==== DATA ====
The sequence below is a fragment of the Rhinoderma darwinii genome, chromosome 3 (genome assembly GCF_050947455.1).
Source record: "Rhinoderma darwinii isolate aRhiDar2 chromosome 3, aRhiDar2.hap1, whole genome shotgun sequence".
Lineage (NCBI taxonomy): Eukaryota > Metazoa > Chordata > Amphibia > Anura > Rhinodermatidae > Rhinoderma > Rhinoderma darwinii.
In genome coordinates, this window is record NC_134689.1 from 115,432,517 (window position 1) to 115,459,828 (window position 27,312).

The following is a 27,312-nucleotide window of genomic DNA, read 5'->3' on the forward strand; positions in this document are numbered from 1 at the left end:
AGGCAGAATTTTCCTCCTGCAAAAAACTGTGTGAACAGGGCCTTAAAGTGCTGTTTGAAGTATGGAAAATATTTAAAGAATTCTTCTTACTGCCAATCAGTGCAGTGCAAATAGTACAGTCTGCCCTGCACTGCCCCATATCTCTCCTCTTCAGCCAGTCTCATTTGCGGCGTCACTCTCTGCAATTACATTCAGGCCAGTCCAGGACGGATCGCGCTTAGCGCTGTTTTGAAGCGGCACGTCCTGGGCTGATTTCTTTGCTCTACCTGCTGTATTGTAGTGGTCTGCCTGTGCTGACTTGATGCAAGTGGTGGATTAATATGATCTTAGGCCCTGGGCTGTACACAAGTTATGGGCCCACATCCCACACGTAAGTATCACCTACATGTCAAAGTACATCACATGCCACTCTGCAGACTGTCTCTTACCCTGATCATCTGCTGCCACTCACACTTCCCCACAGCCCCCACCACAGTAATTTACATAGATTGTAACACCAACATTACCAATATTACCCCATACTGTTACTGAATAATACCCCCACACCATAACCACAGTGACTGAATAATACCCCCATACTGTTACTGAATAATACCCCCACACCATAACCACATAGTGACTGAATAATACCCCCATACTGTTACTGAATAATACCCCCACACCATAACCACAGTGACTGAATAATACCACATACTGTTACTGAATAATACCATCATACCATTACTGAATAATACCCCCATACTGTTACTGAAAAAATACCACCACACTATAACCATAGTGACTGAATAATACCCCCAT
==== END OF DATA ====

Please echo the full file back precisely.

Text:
The sequence below is a fragment of the Rhinoderma darwinii genome, chromosome 3 (genome assembly GCF_050947455.1).
Source record: "Rhinoderma darwinii isolate aRhiDar2 chromosome 3, aRhiDar2.hap1, whole genome shotgun sequence".
Lineage (NCBI taxonomy): Eukaryota > Metazoa > Chordata > Amphibia > Anura > Rhinodermatidae > Rhinoderma > Rhinoderma darwinii.
In genome coordinates, this window is record NC_134689.1 from 115,432,517 (window position 1) to 115,459,828 (window position 27,312).

The following is a 27,312-nucleotide window of genomic DNA, read 5'->3' on the forward strand; positions in this document are numbered from 1 at the left end:
AGGCAGAATTTTCCTCCTGCAAAAAACTGTGTGAACAGGGCCTTAAAGTGCTGTTTGAAGTATGGAAAATATTTAAAGAATTCTTCTTACTGCCAATCAGTGCAGTGCAAATAGTACAGTCTGCCCTGCACTGCCCCATATCTCTCCTCTTCAGCCAGTCTCATTTGCGGCGTCACTCTCTGCAATTACATTCAGGCCAGTCCAGGACGGATCGCGCTTAGCGCTGTTTTGAAGCGGCACGTCCTGGGCTGATTTCTTTGCTCTACCTGCTGTATTGTAGTGGTCTGCCTGTGCTGACTTGATGCAAGTGGTGGATTAATATGATCTTAGGCCCTGGGCTGTACACAAGTTATGGGCCCACATCCCACACGTAAGTATCACCTACATGTCAAAGTACATCACATGCCACTCTGCAGACTGTCTCTTACCCTGATCATCTGCTGCCACTCACACTTCCCCACAGCCCCCACCACAGTAATTTACATAGATTGTAACACCAACATTACCAATATTACCCCATACTGTTACTGAATAATACCCCCACACCATAACCACAGTGACTGAATAATACCCCCATACTGTTACTGAATAATACCCCCACACCATAACCACATAGTGACTGAATAATACCCCCATACTGTTACTGAATAATACCCCCACACCATAACCACAGTGACTGAATAATACCACATACTGTTACTGAATAATACCATCATACCATTACTGAATAATACCCCCATACTGTTACTGAAAAAATACCACCACACTATAACCATAGTGACTGAATAATACCCCCAT